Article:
Fred

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, a small iron may not fracture into pieces like a huge one will...that has to do with physics and math and other stuff that requires a brain to figure out...if I only had a brain...but, these things are explained in a couple of books that are readily available...

Fred

Nothing wrong with your brain. Some of that physics is beyond the understanding of us mere mortal men. :Huh_anim]: :spinnin:

Steve

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Steve,

Sometime ago I read where several small pieces of Iron Shale were found in the general area that the Old Woman Meteorite was found. I do not know if the story was true or not. Iron shale is a result of complete alteration of iron meteorites to iron oxides by weathering. I have tried to re-locate that story without any results, I remember coming across it while reading some information on chalcedony roses.

Jim

For those that do not know about the Old Woman Meteorite....

http://www.blm.gov/ca/st/en/fo/barstow/meteorite.html

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Jim:

I just knew their had to be some pieces out there yet, even if it was Iron Shale. The only question is - did someone ever search the rest of the area and find anything? If not- that might be a good area to check. In spite of the Iron Shale being found- it could still offer possibilities of finding much larger pieces that haven't weathered as much. That area looks to me like it's pretty rugged so I'm sure there's a lot of territory that hasn't been explored yet. Don't know about the rules and regulations though. You would most likely have to hike in or use horses.

Steve

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Steve,

I received an E-Mail from Robert Verish, an individual that has spent a little time looking into the possibility that there might be more pieces of the Old Woman Meteorite. He has given me permission to post his thoughts on this thread. Here is a link to his Web site and also his E-mail to me.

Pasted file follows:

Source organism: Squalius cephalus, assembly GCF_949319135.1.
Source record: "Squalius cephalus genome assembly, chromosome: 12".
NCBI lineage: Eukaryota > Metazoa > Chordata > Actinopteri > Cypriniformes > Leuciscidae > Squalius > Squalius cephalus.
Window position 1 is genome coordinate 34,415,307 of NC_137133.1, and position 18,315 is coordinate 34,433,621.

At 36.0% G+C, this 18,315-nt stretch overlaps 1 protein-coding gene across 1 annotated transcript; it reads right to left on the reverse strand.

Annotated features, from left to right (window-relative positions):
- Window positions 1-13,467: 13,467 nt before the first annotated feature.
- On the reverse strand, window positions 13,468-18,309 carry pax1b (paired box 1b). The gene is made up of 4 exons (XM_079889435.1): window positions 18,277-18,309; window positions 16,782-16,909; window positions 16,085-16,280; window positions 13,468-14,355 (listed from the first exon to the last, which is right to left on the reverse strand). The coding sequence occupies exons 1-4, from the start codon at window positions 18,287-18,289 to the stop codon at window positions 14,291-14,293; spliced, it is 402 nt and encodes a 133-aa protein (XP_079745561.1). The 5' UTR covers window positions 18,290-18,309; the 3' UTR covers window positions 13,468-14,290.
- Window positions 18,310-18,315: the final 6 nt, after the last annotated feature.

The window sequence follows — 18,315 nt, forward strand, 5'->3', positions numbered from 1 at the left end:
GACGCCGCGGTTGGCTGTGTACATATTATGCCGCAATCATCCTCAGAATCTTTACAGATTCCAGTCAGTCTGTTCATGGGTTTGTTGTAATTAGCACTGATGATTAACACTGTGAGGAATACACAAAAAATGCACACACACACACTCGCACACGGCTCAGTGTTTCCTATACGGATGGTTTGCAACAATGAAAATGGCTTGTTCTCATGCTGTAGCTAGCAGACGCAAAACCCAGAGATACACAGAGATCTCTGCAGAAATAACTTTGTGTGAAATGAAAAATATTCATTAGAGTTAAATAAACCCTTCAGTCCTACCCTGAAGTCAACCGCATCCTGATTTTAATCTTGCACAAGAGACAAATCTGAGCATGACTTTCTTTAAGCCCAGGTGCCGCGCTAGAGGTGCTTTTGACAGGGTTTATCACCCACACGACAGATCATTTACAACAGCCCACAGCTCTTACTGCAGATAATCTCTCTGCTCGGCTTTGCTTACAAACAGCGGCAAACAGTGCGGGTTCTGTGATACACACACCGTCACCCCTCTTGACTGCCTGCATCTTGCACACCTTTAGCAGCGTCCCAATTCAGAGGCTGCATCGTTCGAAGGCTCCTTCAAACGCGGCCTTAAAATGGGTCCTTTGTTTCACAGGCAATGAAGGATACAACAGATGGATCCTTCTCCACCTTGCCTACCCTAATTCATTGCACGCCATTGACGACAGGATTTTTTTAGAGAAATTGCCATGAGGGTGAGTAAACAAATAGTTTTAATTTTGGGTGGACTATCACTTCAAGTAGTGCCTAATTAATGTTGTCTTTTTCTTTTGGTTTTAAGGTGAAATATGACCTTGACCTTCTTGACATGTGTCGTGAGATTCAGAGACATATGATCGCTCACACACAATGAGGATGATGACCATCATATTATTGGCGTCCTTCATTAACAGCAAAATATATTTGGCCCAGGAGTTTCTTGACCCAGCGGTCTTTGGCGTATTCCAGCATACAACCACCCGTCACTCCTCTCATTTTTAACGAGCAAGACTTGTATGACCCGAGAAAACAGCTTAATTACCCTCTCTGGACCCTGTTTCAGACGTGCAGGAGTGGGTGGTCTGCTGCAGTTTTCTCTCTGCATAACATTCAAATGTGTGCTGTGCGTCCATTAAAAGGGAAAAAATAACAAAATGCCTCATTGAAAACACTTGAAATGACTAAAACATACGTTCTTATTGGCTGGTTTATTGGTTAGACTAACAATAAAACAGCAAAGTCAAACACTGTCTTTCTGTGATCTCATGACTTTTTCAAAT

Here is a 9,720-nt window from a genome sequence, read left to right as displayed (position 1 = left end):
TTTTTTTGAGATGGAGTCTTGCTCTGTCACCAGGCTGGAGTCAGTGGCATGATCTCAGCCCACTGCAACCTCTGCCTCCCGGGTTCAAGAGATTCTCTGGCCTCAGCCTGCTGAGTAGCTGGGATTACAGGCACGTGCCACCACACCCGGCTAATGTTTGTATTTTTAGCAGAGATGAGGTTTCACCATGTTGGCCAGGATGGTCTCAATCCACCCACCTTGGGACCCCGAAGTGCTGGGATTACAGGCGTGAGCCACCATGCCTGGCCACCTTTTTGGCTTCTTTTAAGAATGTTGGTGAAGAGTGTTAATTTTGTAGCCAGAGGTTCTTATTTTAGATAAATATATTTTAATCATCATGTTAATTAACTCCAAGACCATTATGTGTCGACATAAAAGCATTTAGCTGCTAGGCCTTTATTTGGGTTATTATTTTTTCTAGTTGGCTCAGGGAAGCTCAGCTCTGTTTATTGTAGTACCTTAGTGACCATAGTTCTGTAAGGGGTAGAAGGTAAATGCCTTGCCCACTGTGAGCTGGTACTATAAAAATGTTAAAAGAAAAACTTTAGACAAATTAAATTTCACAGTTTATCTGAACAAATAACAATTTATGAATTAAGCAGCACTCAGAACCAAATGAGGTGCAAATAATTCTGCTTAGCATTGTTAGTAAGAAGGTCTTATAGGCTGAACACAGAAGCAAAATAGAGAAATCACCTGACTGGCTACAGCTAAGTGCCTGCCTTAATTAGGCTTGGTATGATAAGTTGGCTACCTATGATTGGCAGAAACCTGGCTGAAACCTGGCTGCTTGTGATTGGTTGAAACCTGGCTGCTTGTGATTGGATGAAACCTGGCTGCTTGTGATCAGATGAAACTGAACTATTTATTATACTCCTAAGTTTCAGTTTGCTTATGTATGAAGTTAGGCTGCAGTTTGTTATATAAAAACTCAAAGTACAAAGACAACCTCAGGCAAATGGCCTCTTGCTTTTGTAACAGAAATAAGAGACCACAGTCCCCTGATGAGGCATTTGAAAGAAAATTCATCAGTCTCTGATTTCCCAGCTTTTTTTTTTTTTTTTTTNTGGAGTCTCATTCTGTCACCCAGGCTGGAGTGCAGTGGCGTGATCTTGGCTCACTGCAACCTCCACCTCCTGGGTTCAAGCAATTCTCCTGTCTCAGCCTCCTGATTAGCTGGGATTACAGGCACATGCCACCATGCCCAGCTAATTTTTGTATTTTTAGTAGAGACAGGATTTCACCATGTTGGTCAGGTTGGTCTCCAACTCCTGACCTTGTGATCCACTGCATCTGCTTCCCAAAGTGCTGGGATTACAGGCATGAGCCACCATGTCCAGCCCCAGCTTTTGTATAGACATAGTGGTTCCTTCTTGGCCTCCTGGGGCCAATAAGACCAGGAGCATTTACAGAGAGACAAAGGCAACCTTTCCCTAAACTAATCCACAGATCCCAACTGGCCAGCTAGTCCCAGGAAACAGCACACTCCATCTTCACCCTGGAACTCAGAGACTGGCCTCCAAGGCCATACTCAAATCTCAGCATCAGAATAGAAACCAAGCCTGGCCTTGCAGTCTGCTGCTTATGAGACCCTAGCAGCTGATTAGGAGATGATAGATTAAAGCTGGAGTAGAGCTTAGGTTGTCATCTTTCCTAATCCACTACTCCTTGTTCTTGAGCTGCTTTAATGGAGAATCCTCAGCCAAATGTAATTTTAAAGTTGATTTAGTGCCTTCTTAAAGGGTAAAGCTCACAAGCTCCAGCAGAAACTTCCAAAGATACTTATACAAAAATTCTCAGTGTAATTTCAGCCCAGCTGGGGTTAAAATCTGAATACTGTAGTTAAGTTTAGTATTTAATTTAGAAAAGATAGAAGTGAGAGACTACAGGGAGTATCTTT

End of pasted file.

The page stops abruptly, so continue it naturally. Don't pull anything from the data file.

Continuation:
http://members.tripod.com/~bolidechaser/

"Quote"

Good evening Jim,

About 4 or 5 years ago I met someone at the Tucson Show that showed me what he thought was a meteorite. I told him that it was iron shale that came from a weathered iron. It was only then that he told me that he found it near the Old Woman Mountains. He showed me on a map where he made his find. It was nowhere near where the Old Woman Meteorite was found, and for that matter it wasn't really in that mountain range.

For some reason he was very intent upon getting me to join him in a search for more of this iron-shale. I told him that I never heard of a locality where there was only one piece of iron shale; if there was one piece there would usually be many more pieces that could be found. I told him that he had already done the hard part of the job - and now the iron mass that the shale came from could not be very far away. I told him that if he could find more iron-shale but not find any mass of iron, I would then help him.

Well, that never happened. He never went back to that locality and he never bothered to look for more iron-shale.

The truth of the matter is that there has never been any Old Woman iron-shale found. At the very spot where the iron was found there wasn't any found! In fact, the surface of the iron has a hard patina which you can see for yourself at Barstow. Yes, a magnetite-type of oxide, but no rusty shale. Also, an absense of scratch marks! ???

The Old Woman Meteorite mystery represents a meteoritic enigma wrapped in a geologic conundrum.

I was invited to join a group of geologists and meteoriticists that were wanting to write a paper to explain this mystery, but we never could come up with a good explanation.

We'll have to leave this mystery to a smarter, more wiser generation to come up with an explanation.

Regards,

Bob V.

"Unquote"

It is possible that what information I came across, was the same information that confronted Bob. I have no idea and as rugged as those mountains are, it is beyond the limits of my stamina to even think about looking for a piece of something that may not exist..... :Huh_anim]:

Jim

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Thanks Jim-

That's a very interesting email and it does answer most of my questions. But if the iron shale didn't come from the Old Woman meteorite, where did it come from and was it ever anaylized to see if it had a extraterrestrial origin? Of course I don't expect you or Robert to know the answers to either of those questions. Just makes me wonder. :hmmmmmm: :hmmmmmm:

At least it does leave open the possibility of finding some Old Women meteorites and not iron shale. But just like Bob stated - that will have to be someone elses expedition. Just wonder what the price of an Old Woman meteorite would sell for should someone ever find any. :hmmmmmm:

Steve

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Granite Vs. Meteorite?

It does not suprise me that the

meteorite was unscratched. Imagine

watching it hit then roll down hill haha.